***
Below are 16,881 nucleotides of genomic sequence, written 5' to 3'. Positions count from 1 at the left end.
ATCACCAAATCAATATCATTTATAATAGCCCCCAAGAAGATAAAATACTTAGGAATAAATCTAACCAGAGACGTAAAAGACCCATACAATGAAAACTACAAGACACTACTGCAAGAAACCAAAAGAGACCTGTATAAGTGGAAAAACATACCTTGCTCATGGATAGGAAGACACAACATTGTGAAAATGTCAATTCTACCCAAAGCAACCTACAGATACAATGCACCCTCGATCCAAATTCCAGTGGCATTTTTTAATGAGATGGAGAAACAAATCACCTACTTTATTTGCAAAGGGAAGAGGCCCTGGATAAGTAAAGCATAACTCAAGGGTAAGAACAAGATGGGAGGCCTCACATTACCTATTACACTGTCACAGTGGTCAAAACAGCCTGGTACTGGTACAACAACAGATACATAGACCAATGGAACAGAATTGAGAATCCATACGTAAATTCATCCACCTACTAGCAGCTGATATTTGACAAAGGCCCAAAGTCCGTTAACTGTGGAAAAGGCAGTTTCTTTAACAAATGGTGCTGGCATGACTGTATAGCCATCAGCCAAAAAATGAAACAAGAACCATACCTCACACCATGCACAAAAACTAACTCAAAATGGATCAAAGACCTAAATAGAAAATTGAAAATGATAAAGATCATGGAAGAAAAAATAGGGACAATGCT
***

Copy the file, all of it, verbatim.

Below are 16,881 nucleotides of genomic sequence, written 5' to 3'. Positions count from 1 at the left end.
ATCACCAAATCAATATCATTTATAATAGCCCCCAAGAAGATAAAATACTTAGGAATAAATCTAACCAGAGACGTAAAAGACCCATACAATGAAAACTACAAGACACTACTGCAAGAAACCAAAAGAGACCTGTATAAGTGGAAAAACATACCTTGCTCATGGATAGGAAGACACAACATTGTGAAAATGTCAATTCTACCCAAAGCAACCTACAGATACAATGCACCCTCGATCCAAATTCCAGTGGCATTTTTTAATGAGATGGAGAAACAAATCACCTACTTTATTTGCAAAGGGAAGAGGCCCTGGATAAGTAAAGCATAACTCAAGGGTAAGAACAAGATGGGAGGCCTCACATTACCTATTACACTGTCACAGTGGTCAAAACAGCCTGGTACTGGTACAACAACAGATACATAGACCAATGGAACAGAATTGAGAATCCATACGTAAATTCATCCACCTACTAGCAGCTGATATTTGACAAAGGCCCAAAGTCCGTTAACTGTGGAAAAGGCAGTTTCTTTAACAAATGGTGCTGGCATGACTGTATAGCCATCAGCCAAAAAATGAAACAAGAACCATACCTCACACCATGCACAAAAACTAACTCAAAATGGATCAAAGACCTAAATAGAAAATTGAAAATGATAAAGATCATGGAAGAAAAAATAGGGACAATGCT